(Photo: YouTube via The Christian Post)
A viral video of an Iowa pastor and his wife performing a racially insensitive rap has garnered over 1.2 million views in just a few weeks online, but is it just a hoax?
The video, titled "Rappin' for Jesus," was posted on Feb. 5 by YouTube user Brian Spinney, who says in the video's description that he helped his pastor make the video while he was still in high school. The video is the only one uploaded for public viewing on Spinney's YouTube account, and it was apparently meant to serve as a sort of advertisement for the youth outreach program at the now defunct West Dubuque 2nd Church of Christ in Iowa.
A link to the church's website appears at the end of the rap. Although the news page on the site says the church shut down in 2004, a Whois search on DomainTools.com reveals that the domain name for the site was just created on Jan. 15 of this year.
After the video became popular online, Spinney began selling digital copies of the song. Someone has also set up a Web page where people can order "Jesus Christ Is My N---a" t-shirts, which have in the center of them a picture of a glowing Jesus with his hands outstretched.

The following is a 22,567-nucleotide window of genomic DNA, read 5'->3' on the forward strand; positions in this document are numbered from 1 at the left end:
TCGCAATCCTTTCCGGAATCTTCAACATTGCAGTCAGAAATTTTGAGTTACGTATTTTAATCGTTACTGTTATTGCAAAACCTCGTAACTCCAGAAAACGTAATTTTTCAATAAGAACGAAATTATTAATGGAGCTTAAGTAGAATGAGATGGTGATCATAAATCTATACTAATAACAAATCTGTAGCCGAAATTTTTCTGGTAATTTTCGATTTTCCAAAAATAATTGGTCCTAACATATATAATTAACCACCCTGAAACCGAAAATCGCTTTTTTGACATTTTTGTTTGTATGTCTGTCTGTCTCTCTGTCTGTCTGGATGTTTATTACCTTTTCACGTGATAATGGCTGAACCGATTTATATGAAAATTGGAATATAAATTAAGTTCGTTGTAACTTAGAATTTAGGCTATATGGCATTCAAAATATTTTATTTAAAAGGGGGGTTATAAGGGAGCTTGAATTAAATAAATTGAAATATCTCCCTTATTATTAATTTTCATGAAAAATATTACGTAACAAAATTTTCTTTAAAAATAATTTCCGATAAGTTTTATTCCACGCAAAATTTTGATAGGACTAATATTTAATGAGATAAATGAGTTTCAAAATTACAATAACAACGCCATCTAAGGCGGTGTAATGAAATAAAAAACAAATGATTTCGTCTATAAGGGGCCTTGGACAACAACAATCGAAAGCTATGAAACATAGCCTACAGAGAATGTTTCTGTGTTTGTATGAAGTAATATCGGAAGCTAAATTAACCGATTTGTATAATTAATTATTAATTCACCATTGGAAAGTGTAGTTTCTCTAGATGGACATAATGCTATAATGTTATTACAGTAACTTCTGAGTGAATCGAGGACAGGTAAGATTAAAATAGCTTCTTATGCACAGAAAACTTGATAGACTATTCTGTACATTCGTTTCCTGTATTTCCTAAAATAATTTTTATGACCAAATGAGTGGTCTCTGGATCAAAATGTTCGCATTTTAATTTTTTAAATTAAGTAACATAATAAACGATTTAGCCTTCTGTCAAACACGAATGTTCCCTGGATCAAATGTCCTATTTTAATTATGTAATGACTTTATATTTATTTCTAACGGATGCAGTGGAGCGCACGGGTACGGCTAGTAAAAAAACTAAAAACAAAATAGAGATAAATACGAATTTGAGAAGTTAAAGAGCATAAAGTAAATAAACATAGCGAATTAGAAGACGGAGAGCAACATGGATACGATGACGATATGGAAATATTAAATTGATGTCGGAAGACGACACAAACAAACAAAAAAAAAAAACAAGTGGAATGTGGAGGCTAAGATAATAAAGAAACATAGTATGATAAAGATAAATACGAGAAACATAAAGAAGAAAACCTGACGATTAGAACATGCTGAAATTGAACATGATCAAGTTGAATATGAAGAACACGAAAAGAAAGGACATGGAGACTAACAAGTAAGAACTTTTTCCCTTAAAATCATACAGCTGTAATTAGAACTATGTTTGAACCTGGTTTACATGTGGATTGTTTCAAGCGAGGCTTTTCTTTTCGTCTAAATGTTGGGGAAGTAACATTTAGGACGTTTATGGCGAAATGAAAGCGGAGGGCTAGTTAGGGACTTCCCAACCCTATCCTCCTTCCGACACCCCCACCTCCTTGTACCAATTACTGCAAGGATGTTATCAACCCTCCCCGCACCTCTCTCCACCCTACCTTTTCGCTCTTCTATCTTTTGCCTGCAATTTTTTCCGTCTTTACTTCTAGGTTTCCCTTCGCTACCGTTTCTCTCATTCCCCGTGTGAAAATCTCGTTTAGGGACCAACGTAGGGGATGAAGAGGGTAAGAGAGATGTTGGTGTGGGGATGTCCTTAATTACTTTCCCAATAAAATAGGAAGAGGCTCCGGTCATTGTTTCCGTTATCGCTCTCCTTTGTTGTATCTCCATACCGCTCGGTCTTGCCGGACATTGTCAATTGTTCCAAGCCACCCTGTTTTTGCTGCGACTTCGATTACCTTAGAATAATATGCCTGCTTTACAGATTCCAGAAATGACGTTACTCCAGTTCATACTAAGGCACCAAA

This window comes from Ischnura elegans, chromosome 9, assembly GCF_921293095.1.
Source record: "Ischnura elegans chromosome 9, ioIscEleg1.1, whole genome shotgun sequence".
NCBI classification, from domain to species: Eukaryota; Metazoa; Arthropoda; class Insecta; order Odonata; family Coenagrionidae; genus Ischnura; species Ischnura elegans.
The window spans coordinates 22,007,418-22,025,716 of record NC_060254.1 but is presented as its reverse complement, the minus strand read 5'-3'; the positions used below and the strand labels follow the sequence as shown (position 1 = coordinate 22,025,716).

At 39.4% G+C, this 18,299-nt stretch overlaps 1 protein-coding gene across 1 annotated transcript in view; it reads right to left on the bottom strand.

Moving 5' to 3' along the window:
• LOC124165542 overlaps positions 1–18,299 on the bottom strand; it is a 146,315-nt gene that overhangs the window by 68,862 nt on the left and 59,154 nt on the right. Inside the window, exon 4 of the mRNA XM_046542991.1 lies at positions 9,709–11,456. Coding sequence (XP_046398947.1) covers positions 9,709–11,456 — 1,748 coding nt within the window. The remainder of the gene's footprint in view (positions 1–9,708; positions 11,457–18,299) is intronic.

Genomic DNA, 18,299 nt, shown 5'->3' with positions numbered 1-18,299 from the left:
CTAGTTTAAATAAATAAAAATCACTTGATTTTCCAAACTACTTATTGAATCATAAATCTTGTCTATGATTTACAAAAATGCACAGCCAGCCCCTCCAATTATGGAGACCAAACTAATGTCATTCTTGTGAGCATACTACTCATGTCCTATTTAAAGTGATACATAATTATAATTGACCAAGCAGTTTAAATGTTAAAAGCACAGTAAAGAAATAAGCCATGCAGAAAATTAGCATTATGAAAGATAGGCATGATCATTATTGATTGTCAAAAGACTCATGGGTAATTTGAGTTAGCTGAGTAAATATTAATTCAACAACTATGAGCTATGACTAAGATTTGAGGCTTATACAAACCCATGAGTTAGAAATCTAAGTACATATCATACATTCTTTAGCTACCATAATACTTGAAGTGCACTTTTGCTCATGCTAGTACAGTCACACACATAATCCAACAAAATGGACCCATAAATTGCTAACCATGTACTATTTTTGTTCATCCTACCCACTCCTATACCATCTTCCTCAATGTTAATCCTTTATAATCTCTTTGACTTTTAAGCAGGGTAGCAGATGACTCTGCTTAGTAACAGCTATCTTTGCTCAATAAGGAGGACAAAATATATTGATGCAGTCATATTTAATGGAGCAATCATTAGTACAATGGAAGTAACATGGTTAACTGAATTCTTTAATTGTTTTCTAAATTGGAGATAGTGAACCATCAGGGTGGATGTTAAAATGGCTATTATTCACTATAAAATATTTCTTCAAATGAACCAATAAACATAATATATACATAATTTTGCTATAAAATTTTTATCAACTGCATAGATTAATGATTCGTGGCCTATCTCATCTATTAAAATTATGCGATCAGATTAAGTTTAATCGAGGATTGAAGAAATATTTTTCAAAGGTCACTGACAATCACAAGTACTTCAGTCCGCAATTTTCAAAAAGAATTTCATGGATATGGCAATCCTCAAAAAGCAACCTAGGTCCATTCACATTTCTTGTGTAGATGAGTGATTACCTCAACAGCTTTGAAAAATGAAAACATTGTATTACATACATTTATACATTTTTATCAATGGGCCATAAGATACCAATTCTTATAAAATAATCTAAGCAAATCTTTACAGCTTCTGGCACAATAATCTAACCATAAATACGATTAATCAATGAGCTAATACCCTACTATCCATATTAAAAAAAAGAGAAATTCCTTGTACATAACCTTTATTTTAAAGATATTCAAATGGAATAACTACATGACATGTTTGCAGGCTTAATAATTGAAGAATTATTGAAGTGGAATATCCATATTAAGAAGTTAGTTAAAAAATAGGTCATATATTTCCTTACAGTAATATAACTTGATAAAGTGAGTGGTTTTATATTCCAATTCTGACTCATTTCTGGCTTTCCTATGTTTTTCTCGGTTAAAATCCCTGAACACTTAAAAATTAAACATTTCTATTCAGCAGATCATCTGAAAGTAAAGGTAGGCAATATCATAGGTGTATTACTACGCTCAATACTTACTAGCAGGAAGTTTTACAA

The video shows Pastor Jim Colerick and his wife, Mary Sue Colerick, repeatedly referring to Jesus Christ as their "n---a" in the song's refrain. While some YouTube users who commented on the video said it was offensive, others said it was entertaining.
"Well I wrote this song for the Christian youth / I want to teach kids the Christian truth / if you want to reach those kids on the street / then you gotta do a rap to a hip hop beat," Jim Colerick raps at the beginning of the song.
Other lyrics shared by the straight-laced Colerick's in the song address the miracles of Jesus, drug use and the couple's sense of morality.
"I don't blaspheme and I don't brag / I don't cuss and my pants don't sag / I do exude a little Christian swag / and I'm proud to be an American," raps Mary Sue Colerick.
Chris English, pastor of GracePoint Church in Dubuque, told The Christian Post via email that he has never heard of West Dubuque 2nd Church of Christ or its pastor. He also says the video is offensive regardless of whether or not it was really created for a church youth program.
"It really makes no difference to me if this is real or a parody as to its appropriateness," wrote English. "This is clearly over the line, and offensive. Using the 'N' word in almost any modern context is offensive."
He also said the video reinforces many negative stereotypes about Christians, and as such would probably not have been an effective outreach tool anyway.